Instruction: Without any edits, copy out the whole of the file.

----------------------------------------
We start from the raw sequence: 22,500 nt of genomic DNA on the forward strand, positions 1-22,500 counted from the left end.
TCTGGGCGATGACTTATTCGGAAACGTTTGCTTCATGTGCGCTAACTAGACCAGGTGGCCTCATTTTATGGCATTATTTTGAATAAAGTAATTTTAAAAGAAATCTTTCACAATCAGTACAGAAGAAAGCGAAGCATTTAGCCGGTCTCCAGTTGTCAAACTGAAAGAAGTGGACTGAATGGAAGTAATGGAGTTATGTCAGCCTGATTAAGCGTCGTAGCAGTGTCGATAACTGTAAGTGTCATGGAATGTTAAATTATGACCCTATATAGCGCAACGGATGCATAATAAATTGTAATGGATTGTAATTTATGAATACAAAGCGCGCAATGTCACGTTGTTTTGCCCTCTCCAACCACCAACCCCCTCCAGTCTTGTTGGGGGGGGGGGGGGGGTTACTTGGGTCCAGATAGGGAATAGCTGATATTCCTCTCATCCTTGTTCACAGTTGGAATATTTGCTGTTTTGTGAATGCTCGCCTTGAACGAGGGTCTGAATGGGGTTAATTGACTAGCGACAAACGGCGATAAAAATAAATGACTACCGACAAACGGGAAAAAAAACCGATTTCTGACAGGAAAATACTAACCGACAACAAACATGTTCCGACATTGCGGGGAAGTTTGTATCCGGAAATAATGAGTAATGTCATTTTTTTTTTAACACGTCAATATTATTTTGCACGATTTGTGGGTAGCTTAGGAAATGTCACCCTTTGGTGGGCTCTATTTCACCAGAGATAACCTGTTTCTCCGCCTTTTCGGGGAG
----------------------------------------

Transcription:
We start from the raw sequence: 22,500 nt of genomic DNA on the forward strand, positions 1-22,500 counted from the left end.
TCTGGGCGATGACTTATTCGGAAACGTTTGCTTCATGTGCGCTAACTAGACCAGGTGGCCTCATTTTATGGCATTATTTTGAATAAAGTAATTTTAAAAGAAATCTTTCACAATCAGTACAGAAGAAAGCGAAGCATTTAGCCGGTCTCCAGTTGTCAAACTGAAAGAAGTGGACTGAATGGAAGTAATGGAGTTATGTCAGCCTGATTAAGCGTCGTAGCAGTGTCGATAACTGTAAGTGTCATGGAATGTTAAATTATGACCCTATATAGCGCAACGGATGCATAATAAATTGTAATGGATTGTAATTTATGAATACAAAGCGCGCAATGTCACGTTGTTTTGCCCTCTCCAACCACCAACCCCCTCCAGTCTTGTTGGGGGGGGGGGGGGGGTTACTTGGGTCCAGATAGGGAATAGCTGATATTCCTCTCATCCTTGTTCACAGTTGGAATATTTGCTGTTTTGTGAATGCTCGCCTTGAACGAGGGTCTGAATGGGGTTAATTGACTAGCGACAAACGGCGATAAAAATAAATGACTACCGACAAACGGGAAAAAAAACCGATTTCTGACAGGAAAATACTAACCGACAACAAACATGTTCCGACATTGCGGGGAAGTTTGTATCCGGAAATAATGAGTAATGTCATTTTTTTTTTAACACGTCAATATTATTTTGCACGATTTGTGGGTAGCTTAGGAAATGTCACCCTTTGGTGGGCTCTATTTCACCAGAGATAACCTGTTTCTCCGCCTTTTCGGGGAG